• Proposition 12 encourages the Faculty to "promote and implement research on the means and effects of integrity training, on the epistemological issues of ethics, integrity and scientific responsibility, and on their societal consequences".

The Faculty undertakes to put in place measures likely to promote the responsible conduct of research in its fundamental and universal characteristics of scientific integrity and reproducibility, by respecting :  

  • the filing of a research protocol on an accessible site before the research is carried out;
  • statistical analysis of results in accordance with the research agreement, carried out independently of private sponsors and investigators,
  • scientific writing in line with EQUATOR guidelines (http://www.equator-network.org/; CONSORT, ESTROBE, STARD, PRISMA, etc.),
  • communication of results, whether positive or negative, either in the form of publication or registration,
  • guaranteed access to research source data,
  • transparency and openness of research methods and results, enabling verification and replication.
  • mechanisms for listening to whistle-blowers, recording their complaints and protecting them in accordance with the law of March 21, 2022 (https://www.legifrance.gouv.fr/dossierlegislatif/JORFDOLE000044344207/).

The Faculty is committed to combating, to the best of its ability, all breaches of scientific integrity (falsification and fabrication of data, theft of results and plagiarism, failure to respect the rights of research subjects, such as the information and informed consent of research participants, failure to respect the regulatory obligations of research on humans or animals) and, more generally, all "dubious research practices".
Plagiarism, by creating a de facto inequality, injures the plagiarized, the plagiarizer's institution, the scientific and/or educational community and the public, by exposing them to damage linked to theft and misuse. As part of its plagiarism prevention policy, the Faculty undertakes to train its students and academics on the risk of plagiarism. The use of similarity detection software for theses and dissertations must be systematic. In the current regulatory context, and in the interests of efficiency, the faculty should be supported by the public authorities in the acquisition and use of such software. With regard to authorship of scientific articles or works, the Faculty promotes and enforces compliance with international rules, in particular those of the International Committee of Medical Journal Editors (ICMJE, http://www.icmje.org/). Indeed, the signature on a scientific article is recognition of a genuine "creation of the mind" by one or more authors. As a result, the intellectual property and value of a work are recognized, and this presupposes a significant contribution to the conception or realization of the work presented, with total integrity.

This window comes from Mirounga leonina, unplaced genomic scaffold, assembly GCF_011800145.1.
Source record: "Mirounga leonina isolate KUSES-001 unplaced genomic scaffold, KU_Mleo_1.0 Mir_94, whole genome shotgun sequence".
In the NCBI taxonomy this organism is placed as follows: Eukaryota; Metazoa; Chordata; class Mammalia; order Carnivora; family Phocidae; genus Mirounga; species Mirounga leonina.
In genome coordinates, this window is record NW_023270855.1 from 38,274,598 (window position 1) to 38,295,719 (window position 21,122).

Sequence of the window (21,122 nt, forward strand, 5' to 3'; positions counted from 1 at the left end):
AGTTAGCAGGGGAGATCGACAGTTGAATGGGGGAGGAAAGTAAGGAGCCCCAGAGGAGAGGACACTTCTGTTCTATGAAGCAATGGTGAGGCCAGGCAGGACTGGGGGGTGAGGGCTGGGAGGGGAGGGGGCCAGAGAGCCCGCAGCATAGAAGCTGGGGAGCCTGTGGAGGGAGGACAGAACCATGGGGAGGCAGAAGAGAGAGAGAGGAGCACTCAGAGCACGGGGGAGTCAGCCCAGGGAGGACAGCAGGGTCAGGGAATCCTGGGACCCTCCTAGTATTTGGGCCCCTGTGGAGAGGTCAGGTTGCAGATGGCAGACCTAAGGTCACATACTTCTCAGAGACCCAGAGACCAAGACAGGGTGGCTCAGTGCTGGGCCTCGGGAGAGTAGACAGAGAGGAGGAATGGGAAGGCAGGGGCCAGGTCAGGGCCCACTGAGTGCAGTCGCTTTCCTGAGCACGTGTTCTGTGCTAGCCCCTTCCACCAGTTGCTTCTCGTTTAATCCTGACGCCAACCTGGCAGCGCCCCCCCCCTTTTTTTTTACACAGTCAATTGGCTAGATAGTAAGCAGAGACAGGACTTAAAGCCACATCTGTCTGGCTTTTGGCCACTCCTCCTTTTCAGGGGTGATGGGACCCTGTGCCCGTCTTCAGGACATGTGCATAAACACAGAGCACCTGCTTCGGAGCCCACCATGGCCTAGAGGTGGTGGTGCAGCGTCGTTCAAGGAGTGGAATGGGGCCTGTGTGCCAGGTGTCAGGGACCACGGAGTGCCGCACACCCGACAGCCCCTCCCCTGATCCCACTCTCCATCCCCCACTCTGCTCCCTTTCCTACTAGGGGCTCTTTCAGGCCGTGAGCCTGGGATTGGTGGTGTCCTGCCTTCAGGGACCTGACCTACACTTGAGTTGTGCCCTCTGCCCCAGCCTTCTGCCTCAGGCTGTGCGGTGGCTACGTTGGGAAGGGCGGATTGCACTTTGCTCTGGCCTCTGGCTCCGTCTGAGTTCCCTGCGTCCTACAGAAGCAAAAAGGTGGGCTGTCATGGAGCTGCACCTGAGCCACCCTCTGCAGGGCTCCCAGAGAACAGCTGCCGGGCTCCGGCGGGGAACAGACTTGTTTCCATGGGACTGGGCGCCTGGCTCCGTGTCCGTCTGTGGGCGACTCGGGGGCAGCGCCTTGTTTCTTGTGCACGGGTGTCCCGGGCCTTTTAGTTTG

Authorship of the scientific work must be attributed to those who meet the ICMJE criteria. The usual practices concerning authors who do not contribute to the "creation of the mind", i.e. those known as "guest authors" (or "gifts" because they did not participate in the research) and so-called ghost authors (e.g. the professional editor not thanked, the student or staff omitted voluntarily) must be banned as they constitute a breach of scientific integrity. The Faculty condemns the double publication of the same data (self-plagiarism) except under special conditions (different languages) and subject to the authorization of the journals concerned and the information of readers with explicit mention of the first publication. We do not recommend the use of artificial intelligence software to assist copywriting, and if such software is used, it must comply with the highest standards required by publishers (https://jamanetwork.com/journals/jama/fullarticle/2801170).
The publication of scientific work in so-called "predatory" journals is prohibited, as is editorial activity for these journals (https://www.councilscienceeditors.org/resource-library/editorial-policies/cse- policies/approved-by-the-cse-board-of-directors/predatory-deceptive- publishers-recommendations-caution/). Together with the CNU Santé, the medical faculties have drawn up a non-exhaustive list of scientific journals that are presumed not to be predatory, and to which it is recommended that articles be submitted for publication (https://conferencedesdoyensdemedecine.org/). Without calling into question the freedom of academics in terms of editorial activity, it must be remembered that this must not be to the detriment of their core missions.
When it comes to evaluating research work (peer review), but also for any mission where their expertise is required, teacher-researchers must provide an impartial, rapid and rigorous assessment, while respecting confidentiality, intellectual property and integrity.
With regard to participation in research projects, scientific communications and publications, expert appraisals and teaching activities, teacher-researchers are required to disclose any links of interest likely to have influenced their work, honestly and exhaustively.

When communicating with the general public, and in accordance with current ethical rules, teachers must limit their statements and publications to their professional expertise.

As soon as they express an opinion (ideology, civic point of view, political, cultural or religious commitment), they must no longer express themselves in the capacity of their function or institution, and must state in what capacity they are expressing themselves.